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Nanoparticles

Science

Potentially very-useful "polymer opals" change color when stretched

Some of the most vividly colored materials in nature, including things like butterfly wings, don’t obtain their color from pigment. Instead, their internal structure reflects light at a given wavelength, producing a specific color. Opals are another example of something that utilizes this effect. In collaboration with Germany’s Fraunhofer Institute for Structural Durability and System Reliability, scientists from the University of Cambridge have now copied the colorful nanostructure of the opal. The result is a flexible, colorful material that won’t fade over time, that changes color when stretched, and that could have many applications. Read More

Medical

Inhalable drug delivery provides new approach to lung cancer treatment

According to American Cancer Society estimates, lung cancer will account for 27 percent of all US cancer deaths in 2013, making it by far the leading cause of cancer death among both men and women. Part of the problem is getting the toxic chemotherapeutic drugs used to treat the cancer into the lungs. A new drug delivery system aims to overcome this problem by allowing the drugs to be inhaled, thereby delivering the drug where it is needed while reducing the harmful effects to other organs.Read More

Environment

Nanoscavengers could be the next-gen water purifiers

According to a joint World Health Organization/UNICEF report issued this week, an estimated 768 million people relied on unimproved drinking-water sources in 2011, with 185 million of these relying on surface water to meet their daily drinking-water needs. WHO and UNICEF have set a 2030 target for everyone to have access to a safe drinking-water supply and new water-purifying “nanoscavengers” developed by researchers at Stanford University could help achieve this goal.Read More

Health & Wellbeing

Injectable nanoparticles maintain normal blood-sugar levels for up to 10 days

Aside from the inconvenience of injecting insulin multiple times a day, type 1 diabetics also face health risks if the dosage level isn’t accurate. A new approach developed by US researchers has the potential to overcome both of these problems. The method relies on a network of nanoscale particles that once injected into the body, can maintain normal blood sugar levels for more than a week by releasing insulin when blood-sugar levels rise. Read More

Science

Scientists develop "eco-friendly" antibacterial material

Because they’re known for being effective killers of bacteria, silver nanoparticles have been finding their way into a wide variety of antimicrobial materials. There are concerns, however, regarding the consequences of those nanoparticles being shed by the material and entering the environment. In particular, there are worries that through continuous low-level exposure to the nanoparticles, bacteria could develop a resistance to them. Now, researchers from Sweden’s KTH Royal Institute of Technology have announced the development of a new type of antibacterial material, that they claim won’t cause such problems.Read More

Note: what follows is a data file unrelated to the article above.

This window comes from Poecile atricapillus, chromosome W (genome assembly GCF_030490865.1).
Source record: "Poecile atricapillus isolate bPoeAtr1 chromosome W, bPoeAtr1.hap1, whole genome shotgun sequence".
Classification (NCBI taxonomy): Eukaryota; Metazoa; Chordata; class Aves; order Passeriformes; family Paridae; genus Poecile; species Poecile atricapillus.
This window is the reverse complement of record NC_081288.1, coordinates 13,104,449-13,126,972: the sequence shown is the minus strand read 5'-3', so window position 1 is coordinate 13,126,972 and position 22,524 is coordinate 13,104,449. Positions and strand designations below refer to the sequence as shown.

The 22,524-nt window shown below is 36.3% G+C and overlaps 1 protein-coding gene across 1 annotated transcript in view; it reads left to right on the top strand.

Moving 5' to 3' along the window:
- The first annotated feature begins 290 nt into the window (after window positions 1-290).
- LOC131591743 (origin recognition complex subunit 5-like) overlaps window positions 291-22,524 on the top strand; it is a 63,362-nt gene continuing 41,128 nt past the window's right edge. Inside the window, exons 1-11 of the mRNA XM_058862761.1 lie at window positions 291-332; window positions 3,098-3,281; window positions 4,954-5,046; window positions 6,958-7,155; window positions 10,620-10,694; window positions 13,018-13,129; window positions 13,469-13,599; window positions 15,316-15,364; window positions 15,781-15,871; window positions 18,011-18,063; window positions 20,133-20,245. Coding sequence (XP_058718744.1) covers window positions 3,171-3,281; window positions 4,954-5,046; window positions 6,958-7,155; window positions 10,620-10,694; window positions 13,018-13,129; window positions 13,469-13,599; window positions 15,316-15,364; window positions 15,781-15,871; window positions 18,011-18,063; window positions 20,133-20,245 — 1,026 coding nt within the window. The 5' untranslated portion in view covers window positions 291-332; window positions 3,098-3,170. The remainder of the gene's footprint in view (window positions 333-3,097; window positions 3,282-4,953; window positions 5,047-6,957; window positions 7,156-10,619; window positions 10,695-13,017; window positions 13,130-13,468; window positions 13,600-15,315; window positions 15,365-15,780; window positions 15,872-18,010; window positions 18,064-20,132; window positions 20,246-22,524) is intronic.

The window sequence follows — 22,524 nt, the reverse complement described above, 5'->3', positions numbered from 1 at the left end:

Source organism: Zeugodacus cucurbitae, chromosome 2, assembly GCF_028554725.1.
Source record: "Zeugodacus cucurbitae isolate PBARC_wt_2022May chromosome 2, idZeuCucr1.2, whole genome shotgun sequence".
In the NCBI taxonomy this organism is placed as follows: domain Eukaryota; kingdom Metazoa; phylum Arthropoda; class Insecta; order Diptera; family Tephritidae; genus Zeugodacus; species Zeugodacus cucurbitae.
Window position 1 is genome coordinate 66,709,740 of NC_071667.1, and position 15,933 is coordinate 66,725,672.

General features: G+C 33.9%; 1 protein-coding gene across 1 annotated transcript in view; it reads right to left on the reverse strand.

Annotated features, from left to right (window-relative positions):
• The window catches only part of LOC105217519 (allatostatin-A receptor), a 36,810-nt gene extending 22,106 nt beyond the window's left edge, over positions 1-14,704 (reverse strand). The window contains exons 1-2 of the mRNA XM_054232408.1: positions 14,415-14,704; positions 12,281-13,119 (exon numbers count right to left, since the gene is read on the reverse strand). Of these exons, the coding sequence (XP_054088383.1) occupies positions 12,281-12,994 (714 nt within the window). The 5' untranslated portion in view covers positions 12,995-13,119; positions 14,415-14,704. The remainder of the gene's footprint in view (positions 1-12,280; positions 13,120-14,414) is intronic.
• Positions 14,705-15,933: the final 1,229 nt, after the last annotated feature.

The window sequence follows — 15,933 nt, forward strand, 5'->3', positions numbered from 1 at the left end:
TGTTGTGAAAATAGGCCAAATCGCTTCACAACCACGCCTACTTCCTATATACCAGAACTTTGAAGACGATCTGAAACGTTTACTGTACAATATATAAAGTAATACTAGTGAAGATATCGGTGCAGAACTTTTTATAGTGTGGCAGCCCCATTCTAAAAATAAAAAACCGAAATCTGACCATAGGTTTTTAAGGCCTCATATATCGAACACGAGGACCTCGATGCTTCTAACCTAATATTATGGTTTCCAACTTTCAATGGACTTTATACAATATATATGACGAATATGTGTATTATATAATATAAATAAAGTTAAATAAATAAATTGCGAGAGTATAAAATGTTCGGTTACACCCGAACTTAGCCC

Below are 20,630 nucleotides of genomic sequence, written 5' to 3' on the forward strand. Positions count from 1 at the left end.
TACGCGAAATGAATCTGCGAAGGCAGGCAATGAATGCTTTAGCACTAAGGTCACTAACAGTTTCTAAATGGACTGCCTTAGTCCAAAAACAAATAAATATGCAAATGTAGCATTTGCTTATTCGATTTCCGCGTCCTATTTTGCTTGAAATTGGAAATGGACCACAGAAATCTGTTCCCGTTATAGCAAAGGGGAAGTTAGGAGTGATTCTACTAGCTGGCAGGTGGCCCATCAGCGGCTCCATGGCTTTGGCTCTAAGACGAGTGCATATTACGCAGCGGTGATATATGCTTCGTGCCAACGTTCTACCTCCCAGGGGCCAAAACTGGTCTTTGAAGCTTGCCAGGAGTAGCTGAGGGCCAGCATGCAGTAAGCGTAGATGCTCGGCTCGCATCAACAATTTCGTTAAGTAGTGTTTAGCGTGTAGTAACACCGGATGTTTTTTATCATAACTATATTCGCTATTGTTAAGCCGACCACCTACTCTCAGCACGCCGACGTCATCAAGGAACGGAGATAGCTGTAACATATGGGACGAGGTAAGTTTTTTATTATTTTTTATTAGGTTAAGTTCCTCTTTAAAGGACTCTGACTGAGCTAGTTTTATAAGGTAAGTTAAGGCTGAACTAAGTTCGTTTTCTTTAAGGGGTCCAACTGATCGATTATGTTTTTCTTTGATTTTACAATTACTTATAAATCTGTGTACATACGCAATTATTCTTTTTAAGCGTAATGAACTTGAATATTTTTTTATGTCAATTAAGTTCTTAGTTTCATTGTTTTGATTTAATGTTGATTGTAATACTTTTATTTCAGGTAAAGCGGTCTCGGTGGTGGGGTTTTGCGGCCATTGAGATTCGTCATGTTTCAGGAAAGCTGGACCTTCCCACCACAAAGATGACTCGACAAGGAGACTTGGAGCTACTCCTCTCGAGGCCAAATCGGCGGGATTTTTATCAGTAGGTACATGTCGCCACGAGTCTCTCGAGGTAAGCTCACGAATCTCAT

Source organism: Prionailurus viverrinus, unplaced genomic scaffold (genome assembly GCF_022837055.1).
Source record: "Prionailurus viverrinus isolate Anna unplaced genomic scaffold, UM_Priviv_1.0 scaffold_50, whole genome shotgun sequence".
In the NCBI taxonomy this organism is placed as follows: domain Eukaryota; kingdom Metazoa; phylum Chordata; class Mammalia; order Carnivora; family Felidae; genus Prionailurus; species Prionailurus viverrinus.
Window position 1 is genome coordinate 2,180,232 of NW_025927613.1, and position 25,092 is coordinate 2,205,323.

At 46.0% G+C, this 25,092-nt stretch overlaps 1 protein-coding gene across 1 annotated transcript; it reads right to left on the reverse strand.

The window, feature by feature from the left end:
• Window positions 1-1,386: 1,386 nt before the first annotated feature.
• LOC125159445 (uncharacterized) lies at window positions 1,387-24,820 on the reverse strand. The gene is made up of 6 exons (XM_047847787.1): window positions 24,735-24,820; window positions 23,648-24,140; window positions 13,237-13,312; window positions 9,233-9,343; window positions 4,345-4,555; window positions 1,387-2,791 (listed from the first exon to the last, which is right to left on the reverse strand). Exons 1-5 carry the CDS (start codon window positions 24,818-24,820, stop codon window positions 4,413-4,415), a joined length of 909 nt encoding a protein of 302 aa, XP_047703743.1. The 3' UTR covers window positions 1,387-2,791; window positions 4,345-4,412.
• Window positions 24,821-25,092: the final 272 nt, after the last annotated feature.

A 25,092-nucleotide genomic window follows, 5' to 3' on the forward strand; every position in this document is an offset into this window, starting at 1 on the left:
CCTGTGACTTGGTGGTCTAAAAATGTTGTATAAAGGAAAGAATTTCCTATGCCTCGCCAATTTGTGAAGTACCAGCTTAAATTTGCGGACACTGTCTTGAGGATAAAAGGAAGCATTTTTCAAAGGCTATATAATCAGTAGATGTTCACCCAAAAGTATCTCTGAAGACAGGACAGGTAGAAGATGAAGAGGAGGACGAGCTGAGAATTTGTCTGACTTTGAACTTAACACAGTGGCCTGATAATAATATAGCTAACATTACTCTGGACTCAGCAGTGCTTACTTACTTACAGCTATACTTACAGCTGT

Science

Silicon nanoparticles used to create a super-performing battery

In some peoples’ opinion, electric cars won’t become truly viable until their batteries offer a lot more driving range, and can be recharged much more quickly than is currently possible. Well, those people may soon be getting their wish. Scientists at the University of Southern California have developed a new type of lithium-ion battery, that they claim holds three times as much energy as a conventional li-ion, and can be recharged in just ten minutes.Read More

Good Thinking

PureMadi filters clean water and create jobs in the third world

Silver is known for its antibacterial qualities, and has thus found its way into water filters created at institutions such as Stanford and McGill universities. Given that these filters are often used in developing nations, however, it would be nice if they could also contribute to the local economy – instead of being just one more thing that’s brought in from outside. Well, that’s just the idea behind the University of Virginia’s PureMadi filters and MadiDrops.Read More

Health & Wellbeing

Gold nanoparticle could allow powerful alpha particles to join cancer fight

Gold nanoparticles have already shown promise in precisely highlighting brain tumors, “blowing up” individual diseased cells, and developing a lung cancer breath test. Now researchers have created gold nanoparticles that allow an alpha particle-emitting element to be directed to small cancer tumors. The researchers say the gold coating keeps the powerful radioactive particles in place at the cancer site so they do negligible damage to healthy organs and tissue.Read More

Environment

Sea urchins reveal promising carbon capture alternative

Carbon capture and sequestration in underground reservoirs isn’t the most practical or cost effective way to reduce atmospheric CO2 levels. It would be much simpler if CO2 could be quickly and cheaply converted into a harmless, solid mineral before it is released into the atmosphere. A team from the U.K.’s Newcastle University may have stumbled across a way to achieve this thanks to the humble sea urchin.Read More

Science

Silicon nanoparticles could lead to on-demand hydrogen generation

Researchers at the University of Buffalo have created spherical silicon nanoparticles they claim could lead to hydrogen generation on demand becoming a “just add water” affair. When the particles are combined with water, they rapidly form hydrogen and silicic acid, a nontoxic byproduct, in a reaction that requires no light, heat or electricity. In experiments, the hydrogen produced was shown to be relatively pure by successfully being used to power a small fan via a small fuel cell.Read More

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